Cheese, Peas and Chocolate Pudding from Caroline Feller Bauer’s New handbook for Storytellers: With Stories, Poems, Magic and More. Chicago: American Library Assoc., 1993.

Ethnic Origin: Unknown (I’d have to guess American)

Running Time:

Power Center(s): The hamburger dropping into the little boy’s mouth, and he found that he liked hamburger!

Characters: Little boy.

His parents, his grandparents, and aunt and uncle, and his brother.

Scenes: Little boy’s house.

Synopsis: This is a story about a little boy, who won’t eat anything but cheese, peas and chocolate pudding. He is offered a lamb chop by his mother, jello™ by his father, cookies and ice cream by his grandparents, and fried chicken by his aunt and uncle. He refuses to eat anything but cheese, peas and chocolate pudding. One day, as he is playing "puppy" on the floor, a bit of his brother’s hamburger falls into his mouth. To his surprise, it is good!

Rhymes/Special Phrases/Flavor: Repetition of "cheese, peas and chocolate pudding."

Audience (Why is story appropriate for the audience?)

This story is very appropriate for a preschool audience. Ellin Klor states in "Tickle Your Storybone" Humorous Storytelling! that preschool children blur the line between fantasy and reality, "especially when they are set in familiar situations. This story is set in the boy’s home, and makes use of foods that American preschool children will either recognize outright, or have heard of. Specifically, they will know: cheese, peas, chocolate pudding, Jello, ice cream, cookies, fried chicken and hamburger. (A lambchop might be a stretch, maybe I’ll change it to a steak, so they won’t think of the late Shari Lewis’s puppet.) The fantasy is that the child would be able to eat just his three favorite things, but kids would appreciate his ability to not have to eat things they don’t like. Charlotte Huck writes in Children’s Literature in the Elementary School that preschool children (ages 3-5), have a very short attention span, and that they rely on "firsthand experiences." This story is long enough to be a "complete" story, yet short enough that boredom shouldn’t be a problem. In addition, all the foods mentioned would be familiar to children of this age; they will have experienced them.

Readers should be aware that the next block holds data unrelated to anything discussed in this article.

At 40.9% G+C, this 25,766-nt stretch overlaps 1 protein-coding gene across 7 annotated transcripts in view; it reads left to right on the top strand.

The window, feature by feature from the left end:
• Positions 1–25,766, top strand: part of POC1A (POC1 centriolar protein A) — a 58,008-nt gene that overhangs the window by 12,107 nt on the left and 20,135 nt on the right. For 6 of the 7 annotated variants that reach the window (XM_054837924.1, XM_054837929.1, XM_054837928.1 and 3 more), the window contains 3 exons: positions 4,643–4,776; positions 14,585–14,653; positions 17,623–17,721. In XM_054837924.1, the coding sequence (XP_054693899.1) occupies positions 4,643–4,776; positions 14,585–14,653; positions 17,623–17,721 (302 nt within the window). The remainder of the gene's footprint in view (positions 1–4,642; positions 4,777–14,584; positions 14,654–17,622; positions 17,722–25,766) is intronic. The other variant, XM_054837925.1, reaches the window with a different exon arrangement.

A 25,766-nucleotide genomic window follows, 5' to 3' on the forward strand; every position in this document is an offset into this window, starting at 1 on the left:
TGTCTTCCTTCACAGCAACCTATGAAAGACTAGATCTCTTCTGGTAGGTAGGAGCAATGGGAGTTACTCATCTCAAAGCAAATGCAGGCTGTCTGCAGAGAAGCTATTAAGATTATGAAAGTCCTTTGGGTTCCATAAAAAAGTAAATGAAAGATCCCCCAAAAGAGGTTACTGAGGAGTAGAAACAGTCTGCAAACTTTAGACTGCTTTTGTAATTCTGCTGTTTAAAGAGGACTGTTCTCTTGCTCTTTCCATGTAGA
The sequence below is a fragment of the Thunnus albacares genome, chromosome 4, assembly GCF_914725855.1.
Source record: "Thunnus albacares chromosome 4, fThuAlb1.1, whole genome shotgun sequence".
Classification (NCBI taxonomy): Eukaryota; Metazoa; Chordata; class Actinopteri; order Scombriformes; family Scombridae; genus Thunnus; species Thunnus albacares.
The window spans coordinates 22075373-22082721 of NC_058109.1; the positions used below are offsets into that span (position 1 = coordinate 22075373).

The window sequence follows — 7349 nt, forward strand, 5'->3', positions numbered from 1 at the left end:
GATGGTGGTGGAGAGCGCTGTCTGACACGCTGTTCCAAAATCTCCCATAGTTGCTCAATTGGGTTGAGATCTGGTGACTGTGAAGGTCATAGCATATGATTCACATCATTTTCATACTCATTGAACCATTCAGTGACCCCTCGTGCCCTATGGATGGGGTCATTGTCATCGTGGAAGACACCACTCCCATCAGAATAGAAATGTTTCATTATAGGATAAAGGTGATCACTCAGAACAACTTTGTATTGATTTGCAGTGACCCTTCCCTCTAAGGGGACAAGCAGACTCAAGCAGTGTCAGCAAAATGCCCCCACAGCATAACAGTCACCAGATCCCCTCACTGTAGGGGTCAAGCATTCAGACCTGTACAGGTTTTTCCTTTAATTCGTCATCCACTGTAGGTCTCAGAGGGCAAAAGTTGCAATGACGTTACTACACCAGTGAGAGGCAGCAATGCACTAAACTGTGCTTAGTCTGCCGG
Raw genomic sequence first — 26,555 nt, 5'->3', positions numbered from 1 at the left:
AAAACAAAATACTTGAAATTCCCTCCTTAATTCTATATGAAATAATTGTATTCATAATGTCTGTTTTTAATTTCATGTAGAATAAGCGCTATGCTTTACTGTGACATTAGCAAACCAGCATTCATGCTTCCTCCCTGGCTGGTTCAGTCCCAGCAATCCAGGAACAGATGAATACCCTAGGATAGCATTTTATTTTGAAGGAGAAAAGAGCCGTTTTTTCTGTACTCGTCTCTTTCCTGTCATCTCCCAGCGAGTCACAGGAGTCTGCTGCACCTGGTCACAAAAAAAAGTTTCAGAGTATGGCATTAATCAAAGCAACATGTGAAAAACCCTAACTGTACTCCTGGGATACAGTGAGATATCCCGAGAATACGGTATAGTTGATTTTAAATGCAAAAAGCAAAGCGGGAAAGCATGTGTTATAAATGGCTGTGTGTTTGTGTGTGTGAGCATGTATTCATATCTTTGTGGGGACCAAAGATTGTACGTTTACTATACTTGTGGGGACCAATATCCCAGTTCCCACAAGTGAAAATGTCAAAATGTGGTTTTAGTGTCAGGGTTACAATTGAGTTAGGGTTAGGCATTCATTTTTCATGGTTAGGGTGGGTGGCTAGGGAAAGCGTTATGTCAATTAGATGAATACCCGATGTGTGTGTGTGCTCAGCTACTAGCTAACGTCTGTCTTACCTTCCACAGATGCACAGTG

Ellin Greene defines some of the characteristics of a good story in Storytelling: Art and Technique. The story should have: a single theme, a well-developed plot, a brief opening then a quick "plunge into action." This story fits the bill. The theme is repeated over and over, cheese, peas and chocolate pudding, and doesn’t have any long-winded openings. According to Greene, this age children like rhythm and repetition (cheese, peas and chocolate pudding), and "direct plots in which familiarity is mixed with surprise." The plot couldn’t be more direct, boy eats only three things, refusing to try anything else, and the audience is almost as surprised as the boy is when he finds he likes hamburger. Of course, he tried it accidentally, which seems like a "comfortable" way to try something new at this age. The situation is simple, as Greene emphasizes, but contains "enough everyday events in it so children are not confused." The child plays "puppy", and is offered familiar foods. Greene tells us that they like stories in which children like themselves are featured, and most importantly, that rhythm in stories "comes primarily from the repetition of words and phrases in a set pattern." Well, cheese, peas and chocolate pudding is certainly a repetitive set of words. She recommends looking for "vivid word pictures, pleasing sounds, rhythm" Cheese, peas and chocolate pudding has them all.

Source(s) recommending it as good for storytelling:

The only source I could find is Caroline Feller Bauer’s New Handbook for Storytellers with Stories, Poems, Magic and More.

Bibliographic information on other variants (at least two):

I checked Storyteller’s Handbook: a Subject, Title and Motif Index under "Cheese" and only found " Fox flatters crow into singing and dropping cheese", "church made of cheese and bacon", "cheese thrown down to find way home", "fox tells wolf that moon’s reflection in ice is cheese" "diving for cheese (moon)", "Bergmannlein gives replenishing cheese", "cheese sent to bring others back", "contest in squeezing water from a stone, cheese is used". Subject heading "Food" yielded similar and invalid results such as: "Monkey shows edible foods to man" "inexhaustible food" and "trickster makes others think food is spoiled." No hits here. Under "Pudding" the variants suggest "Anansi and Moos Moos are caught stealing Kisander’s puddings from dookanoo tree", "flea suggests wood chopping contest, slips back and eats pudding", "milk pudding, girl must eat before they will hide her", "plum pudding, each turns bowl with plums on his side", "tiger told mud is king’s pudding" and "Tom Thumb in pudding" – again, no matches. Finally, under the section entitled "miscellaneous groups of motifs", there is a reference to "Old lady given handful of peas to sow." This is evidently a new story, without any variants.

Brief comparison of all versions/variants in terms of language, rhythm, "tellability", flavor", content, etc. Stress the differences in style rather than those of content.

No variants were found.

By Victoria Strickland-Cordial